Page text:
You can tell a lot about the political situation in a country by the popularity of certain words, writes rural journalist and anti cuts campaigner John Tyler.
Take the word “austerity” for example – a word barely used or understood by the mass of the British population up until 2009.
Yet with the unfolding economic crisis taking its toll on thousands of families, Merriam-Webster’s Dictionary named the word “austerity” as its “Word of the Year” for 2010 because of the number of web searches this word generated.
According to the president and publisher of the dictionary, “austerity had more than 250,000 searches on the dictionary’s free online [website] tool” and the surge in searches “came with more coverage of the debt crisis.”
Although Chancellor Osborne and other ministers within the EU use the word as a neutral to implement their ‘necessary deficit reduction plan” much of the public appears wise to the devastating impact the cuts will have on their lives.
With the Morning Star the only national daily newspaper giving a voice to the victims of the cuts agenda, there is still a problem in communicating the positives of community campaigning, not least in rural Britain – an often-neglected part of the working class that is not being heard.
New research by the Scottish Agricultural College’s Rural Policy Centre, found that the Western Isles, Argyll and Bute, Dumfries and Galloway, Moray and the Orkney Islands are the rural areas that are likely to be some of the hardest hit places in Britain.
The hegemonic media is unable to ignore city dwellers mounting anti cuts campaigns in the big cities with the FT and the Guardian giving some coverage.
But despite rural Britain arguably facing a disproportionate attack of austerity, the unfolding situation is still not considered “news worthy.”
This is a challenge for trade unionists and anti cuts groups alike to improve media communications. However as history shows it is the strength and depth in numbers that forces progressive events into the news agenda.
Recent mobilisations against the abolition of the Agricultural Wages Board in the so-called “bonfire of the quangos” – a term invented by Sky News in order to undermine the importance of such bodies – have attracted some media coverage and brought rural workers on to the streets of the capital.
Unite who represent many agricultural workers in rural Britain has spearheaded the campaign to protect the vital service which ensures that rural workers have a professional grading structure, improved health and safety and are paid significantly above the national minimum wage.
With the bill on the abolition of the AWB about to go through the commons, Unite is stepping up the pressure on MP’s to vote the bill down.
Unite National Officer for Agricultural workers Cath Speight insists the union “will continue to campaign against the abolition of the AWB, which protects the incomes of over 150,000 agricultural workers.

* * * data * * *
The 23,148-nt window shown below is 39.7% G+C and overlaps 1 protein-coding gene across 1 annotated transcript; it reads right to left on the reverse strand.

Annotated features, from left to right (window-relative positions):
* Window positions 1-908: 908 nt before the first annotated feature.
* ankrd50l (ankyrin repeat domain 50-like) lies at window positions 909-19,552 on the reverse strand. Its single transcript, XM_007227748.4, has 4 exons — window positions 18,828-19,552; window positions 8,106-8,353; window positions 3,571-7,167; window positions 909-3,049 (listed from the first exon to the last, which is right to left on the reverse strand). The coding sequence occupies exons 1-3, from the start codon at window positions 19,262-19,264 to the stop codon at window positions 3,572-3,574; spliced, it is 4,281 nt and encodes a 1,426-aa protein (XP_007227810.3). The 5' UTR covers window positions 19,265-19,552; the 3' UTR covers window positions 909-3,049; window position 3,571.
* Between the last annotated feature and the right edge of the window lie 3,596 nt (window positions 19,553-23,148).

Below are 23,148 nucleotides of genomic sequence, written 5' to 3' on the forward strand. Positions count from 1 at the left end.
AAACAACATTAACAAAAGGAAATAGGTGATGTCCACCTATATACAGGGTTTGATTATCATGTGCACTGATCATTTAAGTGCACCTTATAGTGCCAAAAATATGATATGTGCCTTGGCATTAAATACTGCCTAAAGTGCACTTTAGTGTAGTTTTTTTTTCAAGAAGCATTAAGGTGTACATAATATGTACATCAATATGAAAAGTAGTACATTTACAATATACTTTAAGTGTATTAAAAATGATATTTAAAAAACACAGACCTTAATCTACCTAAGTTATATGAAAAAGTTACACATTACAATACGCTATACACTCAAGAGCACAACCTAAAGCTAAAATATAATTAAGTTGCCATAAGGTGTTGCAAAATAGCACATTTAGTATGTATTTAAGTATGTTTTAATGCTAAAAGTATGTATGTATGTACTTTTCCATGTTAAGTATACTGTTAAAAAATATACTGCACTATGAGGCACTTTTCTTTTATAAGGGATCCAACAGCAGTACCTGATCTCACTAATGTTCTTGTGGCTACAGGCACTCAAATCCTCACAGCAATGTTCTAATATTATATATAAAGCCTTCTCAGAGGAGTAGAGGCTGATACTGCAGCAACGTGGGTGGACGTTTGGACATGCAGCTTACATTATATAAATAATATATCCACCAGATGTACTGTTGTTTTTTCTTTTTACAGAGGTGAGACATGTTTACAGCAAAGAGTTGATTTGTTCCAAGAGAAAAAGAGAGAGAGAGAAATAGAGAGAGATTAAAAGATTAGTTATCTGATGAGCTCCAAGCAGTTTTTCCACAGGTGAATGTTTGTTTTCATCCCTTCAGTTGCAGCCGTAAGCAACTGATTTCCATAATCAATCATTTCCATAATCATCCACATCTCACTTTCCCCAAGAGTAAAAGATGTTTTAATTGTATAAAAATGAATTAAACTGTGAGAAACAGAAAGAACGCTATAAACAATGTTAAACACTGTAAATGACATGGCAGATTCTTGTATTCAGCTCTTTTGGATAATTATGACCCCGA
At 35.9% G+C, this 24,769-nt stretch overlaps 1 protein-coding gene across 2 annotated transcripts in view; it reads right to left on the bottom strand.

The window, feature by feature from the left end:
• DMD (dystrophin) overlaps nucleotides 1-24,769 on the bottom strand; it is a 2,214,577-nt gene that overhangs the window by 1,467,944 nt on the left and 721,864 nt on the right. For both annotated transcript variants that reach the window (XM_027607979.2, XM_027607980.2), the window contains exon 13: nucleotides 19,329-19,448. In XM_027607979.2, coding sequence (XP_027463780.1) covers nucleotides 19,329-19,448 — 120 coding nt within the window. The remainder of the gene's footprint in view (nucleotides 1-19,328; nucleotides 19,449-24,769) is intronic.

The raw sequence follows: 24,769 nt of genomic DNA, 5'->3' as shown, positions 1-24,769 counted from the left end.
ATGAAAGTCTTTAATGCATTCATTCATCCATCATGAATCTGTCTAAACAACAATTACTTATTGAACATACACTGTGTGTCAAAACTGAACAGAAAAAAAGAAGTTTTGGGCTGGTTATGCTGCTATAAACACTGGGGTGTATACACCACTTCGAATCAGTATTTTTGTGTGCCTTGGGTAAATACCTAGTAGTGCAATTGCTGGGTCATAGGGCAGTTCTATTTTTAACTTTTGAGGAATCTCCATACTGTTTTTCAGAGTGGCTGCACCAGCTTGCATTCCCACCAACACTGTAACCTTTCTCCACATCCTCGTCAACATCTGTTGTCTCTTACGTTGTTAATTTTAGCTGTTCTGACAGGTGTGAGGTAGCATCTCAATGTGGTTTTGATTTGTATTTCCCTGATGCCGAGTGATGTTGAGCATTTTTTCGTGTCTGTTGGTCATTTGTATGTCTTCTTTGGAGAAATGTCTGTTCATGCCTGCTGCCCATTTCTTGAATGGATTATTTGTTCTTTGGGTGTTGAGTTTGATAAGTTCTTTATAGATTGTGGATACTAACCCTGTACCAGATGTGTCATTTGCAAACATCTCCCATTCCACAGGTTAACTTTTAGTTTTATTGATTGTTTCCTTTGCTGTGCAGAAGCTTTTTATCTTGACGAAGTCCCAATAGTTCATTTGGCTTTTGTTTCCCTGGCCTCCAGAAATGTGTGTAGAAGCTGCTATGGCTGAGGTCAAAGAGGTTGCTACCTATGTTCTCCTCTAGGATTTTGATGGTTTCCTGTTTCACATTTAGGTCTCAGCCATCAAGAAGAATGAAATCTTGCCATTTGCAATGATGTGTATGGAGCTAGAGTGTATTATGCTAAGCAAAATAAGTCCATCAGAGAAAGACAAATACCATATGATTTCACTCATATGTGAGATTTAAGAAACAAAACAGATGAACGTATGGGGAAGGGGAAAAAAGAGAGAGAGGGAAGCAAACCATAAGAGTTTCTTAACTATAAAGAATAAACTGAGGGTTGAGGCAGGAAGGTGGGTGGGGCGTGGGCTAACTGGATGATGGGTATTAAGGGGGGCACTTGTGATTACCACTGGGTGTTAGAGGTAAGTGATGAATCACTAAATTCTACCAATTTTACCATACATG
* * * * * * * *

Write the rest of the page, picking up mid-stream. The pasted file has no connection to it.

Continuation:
“Unite will be contacting every MP to make the case for retaining the AWB which survived when all other wages boards were abolished by Thatcher.”
Accusing the government of giving a “green light” to gangmasters and landowners to slash wages and conditions, Ms Speight adds: “This move will only lead to a de-skilling of agricultural workers which will have a knock on effect on Health & Safety.”
Unite executive member Ian Monckton whose job isn’t directly covered by the AWB argues that its abolition will mean thousands like him will have their pay and conditions eroded as part of general depression of wages in favour of higher profits for rural employers.
Agricultural work itself is the most dangerous in terms of deaths and injuries – even eclipsing the construction industry.
Official figures show the rate of fatal injuries in the sector was 8.2 per 100,000 workers, making it the most dangerous industry in which to work in Britain today. With the abolition of the AWB, this is likely to get worse.
Recently a farming company was fined after a man was electrocuted while working on farmland near Ludgershall in Wiltshire.
Salisbury Crown Court heard Edward Pybus, 21, from Northallerton in Yorkshire, was harvesting crops at Chute Farm, Upper Chute when he received the fatal shock on 6 August 2007.
The Health and Safety Executive (HSE) prosecuted farm managers Velcourt Ltd as the firm was responsible for both the recruitment of casual farm workers, including Mr Pybus, and for managing health and safety on site.
Of course health and safety although already not good will only get worse if the bill is passed.
Other unions who represent members providing services in remote parts of rural Britain such as job centres, schools, hospitals and post offices have been active in highlighting their plight.
The PCS has said job centre closures on top of a lack of opportunities for the unemployed will leave people in rural areas particularly exposed.
Cuts to services in countryside towns and villages where communities are small and close-knit leaves deep scars that are not easily healed.
Closing a post office or shop in the high street might be a nuisance to people in the city meaning they have to walk a little further for the next one.
In rural communities, it can be one step towards the death knell of that area. However, resistance, if properly directed by the trade union movement locally in conjunction with the local community, in these areas maybe more forthcoming precisely because of the closeness of people in rural communities.
Coordinated strike action involving a multitude of unions and workers across the country and different industries, will need to involve workers in the countryside.
If we are to make the government truly back down by making the country economically and industrially ungovernable, the countryside will be a key organising battleground to rid us of this big business government.